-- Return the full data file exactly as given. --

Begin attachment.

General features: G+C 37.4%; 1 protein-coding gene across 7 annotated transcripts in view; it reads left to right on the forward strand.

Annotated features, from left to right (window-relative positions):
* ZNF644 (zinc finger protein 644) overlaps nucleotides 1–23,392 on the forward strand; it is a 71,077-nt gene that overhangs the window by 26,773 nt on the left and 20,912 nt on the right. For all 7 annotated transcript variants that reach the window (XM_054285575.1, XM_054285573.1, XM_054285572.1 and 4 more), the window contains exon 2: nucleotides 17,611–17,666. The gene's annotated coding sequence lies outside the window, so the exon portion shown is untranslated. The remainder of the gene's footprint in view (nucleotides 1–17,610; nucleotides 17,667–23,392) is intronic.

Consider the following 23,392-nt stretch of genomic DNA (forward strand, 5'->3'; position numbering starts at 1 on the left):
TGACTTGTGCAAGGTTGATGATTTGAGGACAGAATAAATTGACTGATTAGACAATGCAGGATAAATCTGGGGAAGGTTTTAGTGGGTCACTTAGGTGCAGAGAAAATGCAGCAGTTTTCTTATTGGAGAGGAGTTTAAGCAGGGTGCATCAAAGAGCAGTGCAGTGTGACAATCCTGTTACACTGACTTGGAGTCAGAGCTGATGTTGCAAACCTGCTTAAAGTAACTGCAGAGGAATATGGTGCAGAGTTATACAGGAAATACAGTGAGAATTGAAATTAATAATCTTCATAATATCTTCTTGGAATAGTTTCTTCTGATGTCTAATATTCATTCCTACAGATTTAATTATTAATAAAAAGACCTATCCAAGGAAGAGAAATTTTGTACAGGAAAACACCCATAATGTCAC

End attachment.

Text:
General features: G+C 37.4%; 1 protein-coding gene across 7 annotated transcripts in view; it reads left to right on the forward strand.

Annotated features, from left to right (window-relative positions):
* ZNF644 (zinc finger protein 644) overlaps nucleotides 1–23,392 on the forward strand; it is a 71,077-nt gene that overhangs the window by 26,773 nt on the left and 20,912 nt on the right. For all 7 annotated transcript variants that reach the window (XM_054285575.1, XM_054285573.1, XM_054285572.1 and 4 more), the window contains exon 2: nucleotides 17,611–17,666. The gene's annotated coding sequence lies outside the window, so the exon portion shown is untranslated. The remainder of the gene's footprint in view (nucleotides 1–17,610; nucleotides 17,667–23,392) is intronic.

Consider the following 23,392-nt stretch of genomic DNA (forward strand, 5'->3'; position numbering starts at 1 on the left):
TGACTTGTGCAAGGTTGATGATTTGAGGACAGAATAAATTGACTGATTAGACAATGCAGGATAAATCTGGGGAAGGTTTTAGTGGGTCACTTAGGTGCAGAGAAAATGCAGCAGTTTTCTTATTGGAGAGGAGTTTAAGCAGGGTGCATCAAAGAGCAGTGCAGTGTGACAATCCTGTTACACTGACTTGGAGTCAGAGCTGATGTTGCAAACCTGCTTAAAGTAACTGCAGAGGAATATGGTGCAGAGTTATACAGGAAATACAGTGAGAATTGAAATTAATAATCTTCATAATATCTTCTTGGAATAGTTTCTTCTGATGTCTAATATTCATTCCTACAGATTTAATTATTAATAAAAAGACCTATCCAAGGAAGAGAAATTTTGTACAGGAAAACACCCATAATGTCAC